Brexit's day of reckoning
As UK prepares to finalise its Brexit agreement, Theresa May continues to swim in a soup of diverse opinions with no clear solution
British Prime minister Theresa May, who is fighting for her political life but is in no mood to throw in the towel, has warned that a failure to deliver Brexit would be "a catastrophic and unforgivable breach of trust in our democracy". She is still expecting last-minute assurances from the European Union on the Northern Ireland 'backstop' issue. Also at stake is the 1998 Good Friday agreement, which ended decades of strife and turmoil in Southern and Northern Ireland. In the event of her deal being rejected by the Commons, she could be asked to come up with any Plan B that she may have.
Writing in the Sunday Express, she urged her fellow parliamentarians to back her Brexit deal in Tuesday's crunch Commons vote. Not doing so risks the UK leaving EU with no deal or Brexit not happening at all, she said. "When you turned out to vote in the (2016) referendum, you did so because you wanted your voice to be heard. Some of you put your trust in the political process for the first time in decades. We cannot — and must not — let you down."
Her warning follows an even more strident alarm raised by cabinet colleague Jeremy Hunt, the foreign secretary, that the UK faces "Brexit paralysis" if MPs reject her EU deal. He said that the two Commons defeats last week showed that Parliament was "committed one way or another to try to stop the no-deal". But that would risk "no Brexit", he argued, which would be a "breach of trust" with the public.
Party faithful but rebel MP Dominic Grieve sounded an even more stark warning that going ahead with a no-deal Brexit would be "national suicide", which must be stopped. He was addressing a rally of supporters calling for a fresh referendum. The prime minister, he said, had done her best in negotiating the deal to honour the 2016 referendum result, but the "unpleasant truth" was that "it can satisfy no-one". "There is only one way out," he said."When the prime minister's deal is defeated, what else can we possibly offer to the British public which has any coherence at all but to go back and ask them to reconsider their decision?"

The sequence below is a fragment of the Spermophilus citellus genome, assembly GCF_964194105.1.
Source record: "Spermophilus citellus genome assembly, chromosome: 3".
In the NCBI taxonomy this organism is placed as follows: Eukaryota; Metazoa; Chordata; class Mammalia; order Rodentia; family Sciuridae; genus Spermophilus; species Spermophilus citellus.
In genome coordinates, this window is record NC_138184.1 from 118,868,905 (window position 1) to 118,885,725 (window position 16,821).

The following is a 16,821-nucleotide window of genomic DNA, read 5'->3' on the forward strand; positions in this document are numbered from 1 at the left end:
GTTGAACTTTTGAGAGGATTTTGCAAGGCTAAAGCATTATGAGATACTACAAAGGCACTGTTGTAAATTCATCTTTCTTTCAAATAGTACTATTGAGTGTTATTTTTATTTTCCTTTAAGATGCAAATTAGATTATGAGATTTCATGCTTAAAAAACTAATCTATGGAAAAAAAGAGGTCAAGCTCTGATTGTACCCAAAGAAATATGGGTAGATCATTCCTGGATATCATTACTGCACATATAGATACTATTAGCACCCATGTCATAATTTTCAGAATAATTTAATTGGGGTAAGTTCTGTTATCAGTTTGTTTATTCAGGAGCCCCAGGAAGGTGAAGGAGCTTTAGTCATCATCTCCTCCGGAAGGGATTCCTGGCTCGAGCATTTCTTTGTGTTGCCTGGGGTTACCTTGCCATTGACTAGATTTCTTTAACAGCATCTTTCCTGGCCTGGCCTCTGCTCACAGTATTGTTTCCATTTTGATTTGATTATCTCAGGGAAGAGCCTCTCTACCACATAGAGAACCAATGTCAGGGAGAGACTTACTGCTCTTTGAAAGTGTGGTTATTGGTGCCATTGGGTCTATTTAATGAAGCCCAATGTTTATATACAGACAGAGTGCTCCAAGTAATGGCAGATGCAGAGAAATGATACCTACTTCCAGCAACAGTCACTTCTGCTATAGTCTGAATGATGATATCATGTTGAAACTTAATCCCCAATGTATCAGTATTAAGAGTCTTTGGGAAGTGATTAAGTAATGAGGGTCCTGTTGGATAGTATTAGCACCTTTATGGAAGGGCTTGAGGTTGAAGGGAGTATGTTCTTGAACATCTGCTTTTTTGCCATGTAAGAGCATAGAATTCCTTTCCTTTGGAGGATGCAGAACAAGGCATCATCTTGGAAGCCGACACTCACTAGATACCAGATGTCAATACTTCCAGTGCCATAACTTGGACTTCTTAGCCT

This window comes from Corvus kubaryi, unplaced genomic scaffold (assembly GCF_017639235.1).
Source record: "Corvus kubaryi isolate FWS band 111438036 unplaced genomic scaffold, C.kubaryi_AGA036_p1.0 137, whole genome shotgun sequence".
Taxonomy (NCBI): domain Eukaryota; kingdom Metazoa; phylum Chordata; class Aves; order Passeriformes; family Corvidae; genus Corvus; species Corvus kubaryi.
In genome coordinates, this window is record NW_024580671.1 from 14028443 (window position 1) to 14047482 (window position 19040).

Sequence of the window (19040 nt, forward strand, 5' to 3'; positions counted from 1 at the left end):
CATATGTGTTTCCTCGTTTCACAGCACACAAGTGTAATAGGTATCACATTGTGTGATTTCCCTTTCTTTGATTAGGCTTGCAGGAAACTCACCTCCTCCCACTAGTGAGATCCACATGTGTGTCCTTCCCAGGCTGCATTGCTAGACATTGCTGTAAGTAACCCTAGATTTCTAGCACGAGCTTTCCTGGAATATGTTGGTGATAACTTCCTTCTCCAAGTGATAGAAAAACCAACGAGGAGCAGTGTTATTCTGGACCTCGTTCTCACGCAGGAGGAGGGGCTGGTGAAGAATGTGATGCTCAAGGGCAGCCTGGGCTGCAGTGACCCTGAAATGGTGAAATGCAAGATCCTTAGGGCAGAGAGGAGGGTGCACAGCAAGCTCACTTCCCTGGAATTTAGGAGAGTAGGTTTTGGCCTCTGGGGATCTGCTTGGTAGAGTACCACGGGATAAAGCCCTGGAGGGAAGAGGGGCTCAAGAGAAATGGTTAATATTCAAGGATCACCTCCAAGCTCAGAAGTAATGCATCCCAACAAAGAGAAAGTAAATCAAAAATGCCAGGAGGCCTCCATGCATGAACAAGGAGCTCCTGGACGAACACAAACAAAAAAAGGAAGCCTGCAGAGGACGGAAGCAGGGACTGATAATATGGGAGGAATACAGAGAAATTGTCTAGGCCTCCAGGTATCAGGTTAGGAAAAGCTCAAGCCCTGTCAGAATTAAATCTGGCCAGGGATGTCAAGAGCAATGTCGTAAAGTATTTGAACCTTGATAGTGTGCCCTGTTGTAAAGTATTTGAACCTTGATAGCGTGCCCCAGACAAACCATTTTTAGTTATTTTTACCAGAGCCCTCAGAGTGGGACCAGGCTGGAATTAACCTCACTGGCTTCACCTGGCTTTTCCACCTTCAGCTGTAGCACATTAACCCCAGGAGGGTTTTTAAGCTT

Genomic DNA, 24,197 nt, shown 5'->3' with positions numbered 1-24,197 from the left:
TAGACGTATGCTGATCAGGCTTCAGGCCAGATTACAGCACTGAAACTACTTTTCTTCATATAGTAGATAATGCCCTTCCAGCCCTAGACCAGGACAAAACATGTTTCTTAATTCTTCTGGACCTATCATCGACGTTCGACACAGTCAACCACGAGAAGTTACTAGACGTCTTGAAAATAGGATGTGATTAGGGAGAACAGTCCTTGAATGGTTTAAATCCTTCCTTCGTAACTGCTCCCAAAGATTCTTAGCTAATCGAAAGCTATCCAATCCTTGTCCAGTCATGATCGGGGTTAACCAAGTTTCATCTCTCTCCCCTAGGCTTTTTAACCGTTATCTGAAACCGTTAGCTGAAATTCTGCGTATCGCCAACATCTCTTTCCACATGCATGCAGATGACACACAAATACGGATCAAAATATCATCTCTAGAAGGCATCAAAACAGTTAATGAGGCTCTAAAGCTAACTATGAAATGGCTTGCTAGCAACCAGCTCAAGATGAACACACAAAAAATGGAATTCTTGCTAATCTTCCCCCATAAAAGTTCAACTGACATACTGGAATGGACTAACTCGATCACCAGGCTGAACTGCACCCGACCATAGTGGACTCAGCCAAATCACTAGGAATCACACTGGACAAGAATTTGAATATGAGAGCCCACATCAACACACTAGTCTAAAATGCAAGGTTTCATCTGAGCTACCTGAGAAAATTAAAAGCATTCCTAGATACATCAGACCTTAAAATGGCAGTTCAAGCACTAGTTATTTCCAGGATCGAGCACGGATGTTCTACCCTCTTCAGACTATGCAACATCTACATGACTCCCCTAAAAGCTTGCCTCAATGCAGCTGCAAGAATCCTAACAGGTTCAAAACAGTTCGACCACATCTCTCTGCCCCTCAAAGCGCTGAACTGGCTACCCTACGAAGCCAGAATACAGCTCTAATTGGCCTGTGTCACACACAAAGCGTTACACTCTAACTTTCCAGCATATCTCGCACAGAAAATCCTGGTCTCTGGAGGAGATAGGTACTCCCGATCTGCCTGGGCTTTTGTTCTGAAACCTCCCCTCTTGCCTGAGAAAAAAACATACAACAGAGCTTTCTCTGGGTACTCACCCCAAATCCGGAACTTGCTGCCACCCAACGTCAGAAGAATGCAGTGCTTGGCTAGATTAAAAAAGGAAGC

With less than 75 days to go, May is being openly opposed by more than 100 Conservative MPs. Earlier last week, the prime minister had met some Labour MPs and union leaders to garner cross-party support for her deal. But, Labour Leader Jeremy Corbyn was stepping up calls for a general election to "break the deadlock".
Outside encouragement for May came from Japanese prime minister, Shinzo Abe, who said that the "whole world" hoped a no-deal Brexit would be avoided. The UK is set to leave the European Union on March 29, with a 20-month transition period, if the deal goes through. A no-deal Brexit would see the UK leave without a withdrawal agreement and start trading with EU on the basis of World Trade Organisation rules, an outcome favoured by some Brexiteers.
The hope is that depending on the parliamentary vote, EU would issue a firm signal that the Northern Ireland backstop would not last indefinitely. Under the backstop, which is designed to avoid a hard border between Northern Ireland and the Republic, Northern Ireland would be closely bound into the EU if the UK and EU fail to agree upon a comprehensive new relationship by the end of the transition in December 2020. The backstop is being described as a temporary arrangement, but EU is insisting that it would last unless and until a replacement trade deal is agreed upon.
Northern Ireland DUP leader Arlene Foster said last week that May's Brexit backstop plan was already 'dead.' From Southern Ireland came the blast that Britain had decided to "tear up" the Good Friday Agreement by going ahead with Brexit, according to former Irish prime minister John Burton. Bruton said that the Brexit vote had "negated" the 1998 referendum held in NI and Ireland, which showed a majority in favour of the peace agreement. He argued a no deal would lead to a hard border on the island.
"Unfortunately, in Ireland, we had no say in this [Brexit] — the British people decided on this freely. In so doing, they effectively negated a referendum we had in Ireland. We changed our Constitution to make that deal and Britain, then comes along, unilaterally and essentially deciding to tear that up by proceeding with Brexit… and that's why we have insisted on a backstop to protect the Good Friday Agreement so that Britain can't do that," the former Taoiseach said in anguish.
(The views expressed are strictly personal)